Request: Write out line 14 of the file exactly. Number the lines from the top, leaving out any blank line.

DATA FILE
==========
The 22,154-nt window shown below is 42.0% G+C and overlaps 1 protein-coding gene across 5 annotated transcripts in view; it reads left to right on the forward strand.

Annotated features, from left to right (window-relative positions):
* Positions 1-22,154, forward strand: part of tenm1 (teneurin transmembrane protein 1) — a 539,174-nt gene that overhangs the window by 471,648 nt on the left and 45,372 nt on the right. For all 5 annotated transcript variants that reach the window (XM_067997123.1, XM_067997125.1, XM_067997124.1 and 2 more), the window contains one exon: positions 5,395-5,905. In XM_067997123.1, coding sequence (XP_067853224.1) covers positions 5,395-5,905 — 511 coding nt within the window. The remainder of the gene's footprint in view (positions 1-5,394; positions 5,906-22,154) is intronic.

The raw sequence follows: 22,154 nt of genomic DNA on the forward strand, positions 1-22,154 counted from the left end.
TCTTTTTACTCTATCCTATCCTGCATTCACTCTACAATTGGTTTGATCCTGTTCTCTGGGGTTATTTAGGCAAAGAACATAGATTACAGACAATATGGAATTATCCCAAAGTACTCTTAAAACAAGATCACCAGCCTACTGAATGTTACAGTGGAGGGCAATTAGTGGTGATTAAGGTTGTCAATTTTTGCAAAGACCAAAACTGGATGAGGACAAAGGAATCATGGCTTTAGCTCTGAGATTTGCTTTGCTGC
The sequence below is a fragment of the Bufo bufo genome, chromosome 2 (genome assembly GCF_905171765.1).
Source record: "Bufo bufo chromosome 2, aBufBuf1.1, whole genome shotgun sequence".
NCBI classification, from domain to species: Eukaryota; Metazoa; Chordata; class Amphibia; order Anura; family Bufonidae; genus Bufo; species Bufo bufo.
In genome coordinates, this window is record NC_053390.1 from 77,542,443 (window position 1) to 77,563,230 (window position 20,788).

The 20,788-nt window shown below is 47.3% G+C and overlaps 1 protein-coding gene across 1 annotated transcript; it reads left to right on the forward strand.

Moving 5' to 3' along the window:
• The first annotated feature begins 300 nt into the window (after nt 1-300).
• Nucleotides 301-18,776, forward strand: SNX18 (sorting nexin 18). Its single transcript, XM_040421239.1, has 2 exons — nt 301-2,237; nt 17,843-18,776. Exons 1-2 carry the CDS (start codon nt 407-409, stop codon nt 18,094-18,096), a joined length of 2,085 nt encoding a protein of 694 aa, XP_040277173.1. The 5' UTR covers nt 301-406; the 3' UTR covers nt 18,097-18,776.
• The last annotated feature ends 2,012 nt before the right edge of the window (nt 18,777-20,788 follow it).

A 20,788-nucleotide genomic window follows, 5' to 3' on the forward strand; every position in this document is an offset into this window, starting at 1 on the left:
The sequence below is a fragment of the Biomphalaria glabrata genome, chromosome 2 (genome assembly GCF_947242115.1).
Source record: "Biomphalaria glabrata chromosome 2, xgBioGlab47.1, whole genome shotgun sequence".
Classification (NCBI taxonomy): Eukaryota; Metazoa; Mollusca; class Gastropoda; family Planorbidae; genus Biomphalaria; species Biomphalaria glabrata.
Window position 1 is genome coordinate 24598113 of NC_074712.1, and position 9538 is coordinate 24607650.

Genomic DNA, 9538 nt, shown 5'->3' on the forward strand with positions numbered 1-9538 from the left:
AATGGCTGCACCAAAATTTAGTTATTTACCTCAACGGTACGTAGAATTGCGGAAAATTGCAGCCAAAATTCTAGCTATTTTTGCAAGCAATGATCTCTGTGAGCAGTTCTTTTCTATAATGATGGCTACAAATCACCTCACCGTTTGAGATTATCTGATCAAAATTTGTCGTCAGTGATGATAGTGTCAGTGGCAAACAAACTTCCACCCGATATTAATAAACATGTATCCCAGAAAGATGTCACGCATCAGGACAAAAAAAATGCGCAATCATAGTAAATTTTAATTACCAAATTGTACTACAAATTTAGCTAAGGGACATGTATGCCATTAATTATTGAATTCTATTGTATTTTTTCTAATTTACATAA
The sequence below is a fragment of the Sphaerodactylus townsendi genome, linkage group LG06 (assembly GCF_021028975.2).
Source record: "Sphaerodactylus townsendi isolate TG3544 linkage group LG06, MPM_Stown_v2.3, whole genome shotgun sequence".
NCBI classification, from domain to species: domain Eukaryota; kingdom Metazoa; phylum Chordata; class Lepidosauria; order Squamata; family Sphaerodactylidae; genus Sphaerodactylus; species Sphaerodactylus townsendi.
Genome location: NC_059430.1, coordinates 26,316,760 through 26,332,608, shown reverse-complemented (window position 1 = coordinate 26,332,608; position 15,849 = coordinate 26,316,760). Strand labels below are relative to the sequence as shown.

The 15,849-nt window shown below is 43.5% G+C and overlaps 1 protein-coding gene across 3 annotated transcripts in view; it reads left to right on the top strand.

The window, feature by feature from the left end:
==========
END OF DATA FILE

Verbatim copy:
• The last annotated feature ends 2,012 nt before the right edge of the window (nt 18,777-20,788 follow it).